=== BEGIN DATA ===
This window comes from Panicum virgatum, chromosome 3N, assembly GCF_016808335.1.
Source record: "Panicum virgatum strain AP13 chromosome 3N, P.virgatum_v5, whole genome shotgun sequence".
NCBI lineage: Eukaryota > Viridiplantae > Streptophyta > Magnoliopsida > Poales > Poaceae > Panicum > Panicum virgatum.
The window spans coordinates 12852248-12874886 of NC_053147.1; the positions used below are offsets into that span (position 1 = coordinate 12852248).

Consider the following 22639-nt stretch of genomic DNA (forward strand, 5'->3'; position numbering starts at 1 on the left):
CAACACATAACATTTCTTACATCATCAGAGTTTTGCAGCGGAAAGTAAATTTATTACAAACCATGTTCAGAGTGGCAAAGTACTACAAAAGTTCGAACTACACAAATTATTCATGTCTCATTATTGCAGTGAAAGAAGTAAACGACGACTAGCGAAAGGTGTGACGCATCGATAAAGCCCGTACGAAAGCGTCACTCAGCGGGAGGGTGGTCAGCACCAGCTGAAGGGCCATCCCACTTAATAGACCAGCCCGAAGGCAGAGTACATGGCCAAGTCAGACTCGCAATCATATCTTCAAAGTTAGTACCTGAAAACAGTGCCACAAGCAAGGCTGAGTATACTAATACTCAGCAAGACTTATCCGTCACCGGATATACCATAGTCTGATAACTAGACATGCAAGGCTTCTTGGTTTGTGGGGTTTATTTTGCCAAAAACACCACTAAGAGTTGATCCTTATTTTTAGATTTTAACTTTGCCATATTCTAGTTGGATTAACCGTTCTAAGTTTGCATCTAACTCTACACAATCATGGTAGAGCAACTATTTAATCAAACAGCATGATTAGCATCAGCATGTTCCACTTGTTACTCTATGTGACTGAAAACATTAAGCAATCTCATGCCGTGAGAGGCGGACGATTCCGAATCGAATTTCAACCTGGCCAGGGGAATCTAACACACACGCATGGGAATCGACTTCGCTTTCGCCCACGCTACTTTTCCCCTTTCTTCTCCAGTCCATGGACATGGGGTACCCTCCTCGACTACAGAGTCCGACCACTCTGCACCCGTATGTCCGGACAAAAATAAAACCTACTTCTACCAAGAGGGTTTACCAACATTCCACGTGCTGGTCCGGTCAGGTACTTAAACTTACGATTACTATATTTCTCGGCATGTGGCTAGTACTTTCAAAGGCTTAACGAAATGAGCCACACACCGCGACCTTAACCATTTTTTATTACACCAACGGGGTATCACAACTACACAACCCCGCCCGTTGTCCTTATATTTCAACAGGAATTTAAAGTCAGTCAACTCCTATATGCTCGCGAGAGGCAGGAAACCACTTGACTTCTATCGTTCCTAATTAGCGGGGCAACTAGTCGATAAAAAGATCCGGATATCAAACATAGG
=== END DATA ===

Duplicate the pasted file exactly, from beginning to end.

This window comes from Panicum virgatum, chromosome 3N, assembly GCF_016808335.1.
Source record: "Panicum virgatum strain AP13 chromosome 3N, P.virgatum_v5, whole genome shotgun sequence".
NCBI lineage: Eukaryota > Viridiplantae > Streptophyta > Magnoliopsida > Poales > Poaceae > Panicum > Panicum virgatum.
The window spans coordinates 12852248-12874886 of NC_053147.1; the positions used below are offsets into that span (position 1 = coordinate 12852248).

Consider the following 22639-nt stretch of genomic DNA (forward strand, 5'->3'; position numbering starts at 1 on the left):
CAACACATAACATTTCTTACATCATCAGAGTTTTGCAGCGGAAAGTAAATTTATTACAAACCATGTTCAGAGTGGCAAAGTACTACAAAAGTTCGAACTACACAAATTATTCATGTCTCATTATTGCAGTGAAAGAAGTAAACGACGACTAGCGAAAGGTGTGACGCATCGATAAAGCCCGTACGAAAGCGTCACTCAGCGGGAGGGTGGTCAGCACCAGCTGAAGGGCCATCCCACTTAATAGACCAGCCCGAAGGCAGAGTACATGGCCAAGTCAGACTCGCAATCATATCTTCAAAGTTAGTACCTGAAAACAGTGCCACAAGCAAGGCTGAGTATACTAATACTCAGCAAGACTTATCCGTCACCGGATATACCATAGTCTGATAACTAGACATGCAAGGCTTCTTGGTTTGTGGGGTTTATTTTGCCAAAAACACCACTAAGAGTTGATCCTTATTTTTAGATTTTAACTTTGCCATATTCTAGTTGGATTAACCGTTCTAAGTTTGCATCTAACTCTACACAATCATGGTAGAGCAACTATTTAATCAAACAGCATGATTAGCATCAGCATGTTCCACTTGTTACTCTATGTGACTGAAAACATTAAGCAATCTCATGCCGTGAGAGGCGGACGATTCCGAATCGAATTTCAACCTGGCCAGGGGAATCTAACACACACGCATGGGAATCGACTTCGCTTTCGCCCACGCTACTTTTCCCCTTTCTTCTCCAGTCCATGGACATGGGGTACCCTCCTCGACTACAGAGTCCGACCACTCTGCACCCGTATGTCCGGACAAAAATAAAACCTACTTCTACCAAGAGGGTTTACCAACATTCCACGTGCTGGTCCGGTCAGGTACTTAAACTTACGATTACTATATTTCTCGGCATGTGGCTAGTACTTTCAAAGGCTTAACGAAATGAGCCACACACCGCGACCTTAACCATTTTTTATTACACCAACGGGGTATCACAACTACACAACCCCGCCCGTTGTCCTTATATTTCAACAGGAATTTAAAGTCAGTCAACTCCTATATGCTCGCGAGAGGCAGGAAACCACTTGACTTCTATCGTTCCTAATTAGCGGGGCAACTAGTCGATAAAAAGATCCGGATATCAAACATAGG